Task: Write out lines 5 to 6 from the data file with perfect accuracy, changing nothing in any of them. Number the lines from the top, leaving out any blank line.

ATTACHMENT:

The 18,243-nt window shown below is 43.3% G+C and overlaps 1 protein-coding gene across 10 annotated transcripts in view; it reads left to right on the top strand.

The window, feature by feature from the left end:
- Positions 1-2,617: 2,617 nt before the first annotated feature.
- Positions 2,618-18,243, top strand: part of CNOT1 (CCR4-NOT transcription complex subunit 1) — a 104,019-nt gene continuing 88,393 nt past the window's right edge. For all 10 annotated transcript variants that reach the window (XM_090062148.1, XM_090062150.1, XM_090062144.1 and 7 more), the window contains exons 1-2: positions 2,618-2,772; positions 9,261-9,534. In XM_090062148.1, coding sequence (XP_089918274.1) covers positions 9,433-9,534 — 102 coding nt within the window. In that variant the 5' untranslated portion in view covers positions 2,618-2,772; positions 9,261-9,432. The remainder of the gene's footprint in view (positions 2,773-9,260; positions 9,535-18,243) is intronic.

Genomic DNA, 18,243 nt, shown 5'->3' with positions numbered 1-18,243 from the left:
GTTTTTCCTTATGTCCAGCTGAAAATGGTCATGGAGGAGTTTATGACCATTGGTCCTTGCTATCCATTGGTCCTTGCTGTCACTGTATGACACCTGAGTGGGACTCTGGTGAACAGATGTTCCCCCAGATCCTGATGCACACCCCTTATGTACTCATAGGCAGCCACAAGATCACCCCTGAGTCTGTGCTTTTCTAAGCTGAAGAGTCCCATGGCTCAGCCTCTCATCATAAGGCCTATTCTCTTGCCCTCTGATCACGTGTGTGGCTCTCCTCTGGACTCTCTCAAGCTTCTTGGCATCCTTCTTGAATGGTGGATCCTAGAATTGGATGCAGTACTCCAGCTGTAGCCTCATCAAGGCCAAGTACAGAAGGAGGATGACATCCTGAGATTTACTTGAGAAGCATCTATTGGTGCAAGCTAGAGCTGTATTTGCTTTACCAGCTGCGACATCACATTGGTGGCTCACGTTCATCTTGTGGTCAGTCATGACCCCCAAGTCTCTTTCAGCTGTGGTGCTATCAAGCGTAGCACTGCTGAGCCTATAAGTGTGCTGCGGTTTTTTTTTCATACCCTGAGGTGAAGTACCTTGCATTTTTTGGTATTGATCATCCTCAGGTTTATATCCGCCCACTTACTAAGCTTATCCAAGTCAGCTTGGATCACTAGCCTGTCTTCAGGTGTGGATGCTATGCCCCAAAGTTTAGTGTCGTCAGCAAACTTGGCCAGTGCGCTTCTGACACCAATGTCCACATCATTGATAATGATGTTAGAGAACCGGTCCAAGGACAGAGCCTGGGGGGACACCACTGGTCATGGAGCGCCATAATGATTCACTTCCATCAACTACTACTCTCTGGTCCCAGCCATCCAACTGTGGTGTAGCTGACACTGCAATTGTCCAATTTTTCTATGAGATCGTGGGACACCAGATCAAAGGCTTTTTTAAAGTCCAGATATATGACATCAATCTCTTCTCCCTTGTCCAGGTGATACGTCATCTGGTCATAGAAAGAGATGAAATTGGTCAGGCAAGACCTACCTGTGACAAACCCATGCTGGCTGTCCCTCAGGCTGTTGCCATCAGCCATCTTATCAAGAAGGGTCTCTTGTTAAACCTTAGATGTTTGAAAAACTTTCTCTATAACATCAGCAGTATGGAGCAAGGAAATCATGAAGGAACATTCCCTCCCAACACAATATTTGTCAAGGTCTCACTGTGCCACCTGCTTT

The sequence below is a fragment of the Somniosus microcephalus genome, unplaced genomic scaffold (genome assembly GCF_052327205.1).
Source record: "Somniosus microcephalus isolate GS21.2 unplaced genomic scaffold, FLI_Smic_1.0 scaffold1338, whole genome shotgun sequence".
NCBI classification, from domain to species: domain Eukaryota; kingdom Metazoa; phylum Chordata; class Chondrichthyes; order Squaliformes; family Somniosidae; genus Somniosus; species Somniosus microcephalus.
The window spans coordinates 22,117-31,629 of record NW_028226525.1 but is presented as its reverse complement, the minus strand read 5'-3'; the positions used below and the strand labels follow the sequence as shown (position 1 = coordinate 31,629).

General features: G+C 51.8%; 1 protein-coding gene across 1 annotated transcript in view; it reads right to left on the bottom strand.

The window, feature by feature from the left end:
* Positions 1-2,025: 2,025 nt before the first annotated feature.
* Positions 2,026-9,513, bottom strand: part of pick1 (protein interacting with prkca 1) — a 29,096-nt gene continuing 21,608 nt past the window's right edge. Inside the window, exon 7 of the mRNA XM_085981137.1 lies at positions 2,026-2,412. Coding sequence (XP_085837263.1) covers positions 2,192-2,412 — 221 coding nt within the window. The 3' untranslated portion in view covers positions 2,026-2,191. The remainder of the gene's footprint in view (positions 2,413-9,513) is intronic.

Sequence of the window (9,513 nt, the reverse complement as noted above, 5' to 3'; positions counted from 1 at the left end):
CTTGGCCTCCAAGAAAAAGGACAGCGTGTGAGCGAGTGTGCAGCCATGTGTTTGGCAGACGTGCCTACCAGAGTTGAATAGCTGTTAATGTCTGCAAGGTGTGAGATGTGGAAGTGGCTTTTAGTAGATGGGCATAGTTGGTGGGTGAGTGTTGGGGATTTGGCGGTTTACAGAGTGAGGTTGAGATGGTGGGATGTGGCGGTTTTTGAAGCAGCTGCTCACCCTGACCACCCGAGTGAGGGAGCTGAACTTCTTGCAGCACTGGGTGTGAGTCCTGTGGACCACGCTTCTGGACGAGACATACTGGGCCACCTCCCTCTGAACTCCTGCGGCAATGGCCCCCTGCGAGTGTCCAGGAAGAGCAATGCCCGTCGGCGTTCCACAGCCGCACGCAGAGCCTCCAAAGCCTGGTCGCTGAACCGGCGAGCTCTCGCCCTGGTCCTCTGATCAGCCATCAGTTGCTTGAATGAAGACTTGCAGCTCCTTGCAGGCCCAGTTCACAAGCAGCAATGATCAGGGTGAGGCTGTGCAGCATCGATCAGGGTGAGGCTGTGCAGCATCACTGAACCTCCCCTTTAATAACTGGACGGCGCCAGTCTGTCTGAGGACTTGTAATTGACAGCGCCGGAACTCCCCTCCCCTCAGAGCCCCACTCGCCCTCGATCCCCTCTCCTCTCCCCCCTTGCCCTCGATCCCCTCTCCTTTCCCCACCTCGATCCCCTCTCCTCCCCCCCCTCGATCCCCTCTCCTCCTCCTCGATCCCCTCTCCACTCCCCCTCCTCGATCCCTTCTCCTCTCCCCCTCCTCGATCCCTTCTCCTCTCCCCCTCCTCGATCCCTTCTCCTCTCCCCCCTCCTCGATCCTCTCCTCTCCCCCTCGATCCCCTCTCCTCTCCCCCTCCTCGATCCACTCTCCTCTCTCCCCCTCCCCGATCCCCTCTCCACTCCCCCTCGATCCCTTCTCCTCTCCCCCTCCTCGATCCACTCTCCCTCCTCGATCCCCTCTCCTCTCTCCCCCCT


Genomic DNA, 18,243 nt, shown 5'->3' with positions numbered 1-18,243 from the left:
GTTTTTCCTTATGTCCAGCTGAAAATGGTCATGGAGGAGTTTATGACCATTGGTCCTTGCTATCCATTGGTCCTTGCTGTCACTGTATGACACCTGAGTGGGACTCTGGTGAACAGATGTTCCCCCAGATCCTGATGCACACCCCTTATGTACTCATAGGCAGCCACAAGATCACCCCTGAGTCTGTGCTTTTCTAAGCTGAAGAGTCCCATGGCTCAGCCTCTCATCATAAGGCCTATTCTCTTGCCCTCTGATCACGTGTGTGGCTCTCCTCTGGACTCTCTCAAGCTTCTTGGCATCCTTCTTGAATGGTGGATCCTAGAATTGGATGCAGTACTCCAGCTGTAGCCTCATCAAGGCCAAGTACAGAAGGAGGATGACATCCTGAGATTTACTTGAGAAGCATCTATTGGTGCAAGCTAGAGCTGTATTTGCTTTACCAGCTGCGACATCACATTGGTGGCTCACGTTCATCTTGTGGTCAGTCATGACCCCCAAGTCTCTTTCAGCTGTGGTGCTATCAAGCGTAGCACTGCTGAGCCTATAAGTGTGCTGCGGTTTTTTTTTCATACCCTGAGGTGAAGTACCTTGCATTTTTTGGTATTGATCATCCTCAGGTTTATATCCGCCCACTTACTAAGCTTATCCAAGTCAGCTTGGATCACTAGCCTGTCTTCAGGTGTGGATGCTATGCCCCAAAGTTTAGTGTCGTCAGCAAACTTGGCCAGTGCGCTTCTGACACCAATGTCCACATCATTGATAATGATGTTAGAGAACCGGTCCAAGGACAGAGCCTGGGGGGACACCACTGGTCATGGAGCGCCATAATGATTCACTTCCATCAACTACTACTCTCTGGTCCCAGCCATCCAACTGTGGTGTAGCTGACACTGCAATTGTCCAATTTTTCTATGAGATCGTGGGACACCAGATCAAAGGCTTTTTTAAAGTCCAGATATATGACATCAATCTCTTCTCCCTTGTCCAGGTGATACGTCATCTGGTCATAGAAAGAGATGAAATTGGTCAGGCAAGACCTACCTGTGACAAACCCATGCTGGCTGTCCCTCAGGCTGTTGCCATCAGCCATCTTATCAAGAAGGGTCTCTTGTTAAACCTTAGATGTTTGAAAAACTTTCTCTATAACATCAGCAGTATGGAGCAAGGAAATCATGAAGGAACATTCCCTCCCAACACAATATTTGTCAAGGTCTCACTGTGCCACCTGCTTT